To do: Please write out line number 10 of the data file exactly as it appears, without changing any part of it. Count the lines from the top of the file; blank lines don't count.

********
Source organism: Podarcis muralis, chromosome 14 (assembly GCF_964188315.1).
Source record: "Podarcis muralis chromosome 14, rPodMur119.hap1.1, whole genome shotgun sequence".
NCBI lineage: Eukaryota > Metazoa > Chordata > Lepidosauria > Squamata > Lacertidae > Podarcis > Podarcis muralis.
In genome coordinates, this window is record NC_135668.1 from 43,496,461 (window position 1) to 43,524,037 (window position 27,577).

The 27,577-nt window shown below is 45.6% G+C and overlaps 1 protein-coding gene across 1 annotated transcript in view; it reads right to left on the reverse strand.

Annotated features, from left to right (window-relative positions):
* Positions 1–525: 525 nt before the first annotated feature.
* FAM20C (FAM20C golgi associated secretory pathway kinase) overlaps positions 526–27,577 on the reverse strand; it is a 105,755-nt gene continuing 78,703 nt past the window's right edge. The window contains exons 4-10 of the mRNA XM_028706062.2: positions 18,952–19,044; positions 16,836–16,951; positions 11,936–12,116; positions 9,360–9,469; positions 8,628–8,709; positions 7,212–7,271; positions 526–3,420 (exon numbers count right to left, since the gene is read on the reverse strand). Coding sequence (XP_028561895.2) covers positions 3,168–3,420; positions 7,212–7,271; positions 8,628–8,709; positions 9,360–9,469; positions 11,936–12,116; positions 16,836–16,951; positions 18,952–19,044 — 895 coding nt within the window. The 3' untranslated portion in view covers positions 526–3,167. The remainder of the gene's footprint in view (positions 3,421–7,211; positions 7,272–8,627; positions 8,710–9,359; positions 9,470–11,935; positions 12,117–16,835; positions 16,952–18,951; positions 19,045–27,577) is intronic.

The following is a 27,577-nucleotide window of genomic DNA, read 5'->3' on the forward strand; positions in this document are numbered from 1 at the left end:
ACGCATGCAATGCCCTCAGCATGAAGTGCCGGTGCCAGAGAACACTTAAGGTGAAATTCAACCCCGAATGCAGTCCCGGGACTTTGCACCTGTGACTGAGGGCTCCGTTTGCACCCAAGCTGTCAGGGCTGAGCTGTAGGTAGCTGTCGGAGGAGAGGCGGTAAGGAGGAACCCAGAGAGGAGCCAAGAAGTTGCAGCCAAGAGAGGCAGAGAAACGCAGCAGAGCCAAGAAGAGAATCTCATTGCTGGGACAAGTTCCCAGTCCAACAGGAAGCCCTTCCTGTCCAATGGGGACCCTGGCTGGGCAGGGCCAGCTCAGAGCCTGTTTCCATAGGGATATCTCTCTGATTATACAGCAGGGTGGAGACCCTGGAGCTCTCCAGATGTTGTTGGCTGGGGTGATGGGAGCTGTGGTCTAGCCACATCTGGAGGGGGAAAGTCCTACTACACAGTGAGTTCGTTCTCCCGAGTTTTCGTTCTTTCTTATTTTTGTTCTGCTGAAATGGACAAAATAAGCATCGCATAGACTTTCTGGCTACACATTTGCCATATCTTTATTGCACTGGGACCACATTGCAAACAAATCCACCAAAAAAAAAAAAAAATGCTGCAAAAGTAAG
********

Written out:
ACGCATGCAATGCCCTCAGCATGAAGTGCCGGTGCCAGAGAACACTTAAGGTGAAATTCAACCCCGAATGCAGTCCCGGGACTTTGCACCTGTGACTGAGGGCTCCGTTTGCACCCAAGCTGTCAGGGCTGAGCTGTAGGTAGCTGTCGGAGGAGAGGCGGTAAGGAGGAACCCAGAGAGGAGCCAAGAAGTTGCAGCCAAGAGAGGCAGAGAAACGCAGCAGAGCCAAGAAGAGAATCTCATTGCTGGGACAAGTTCCCAGTCCAACAGGAAGCCCTTCCTGTCCAATGGGGACCCTGGCTGGGCAGGGCCAGCTCAGAGCCTGTTTCCATAGGGATATCTCTCTGATTATACAGCAGGGTGGAGACCCTGGAGCTCTCCAGATGTTGTTGGCTGGGGTGATGGGAGCTGTGGTCTAGCCACATCTGGAGGGGGAAAGTCCTACTACACAGTGAGTTCGTTCTCCCGAGTTTTCGTTCTTTCTTATTTTTGTTCTGCTGAAATGGACAAAATAAGCATCGCATAGACTTTCTGGCTACACATTTGCCATATCTTTATTGCACTGGGACCACATTGCAAACAAATCCACCAAAAAAAAAAAAAAATGCTGCAAAAGTAAG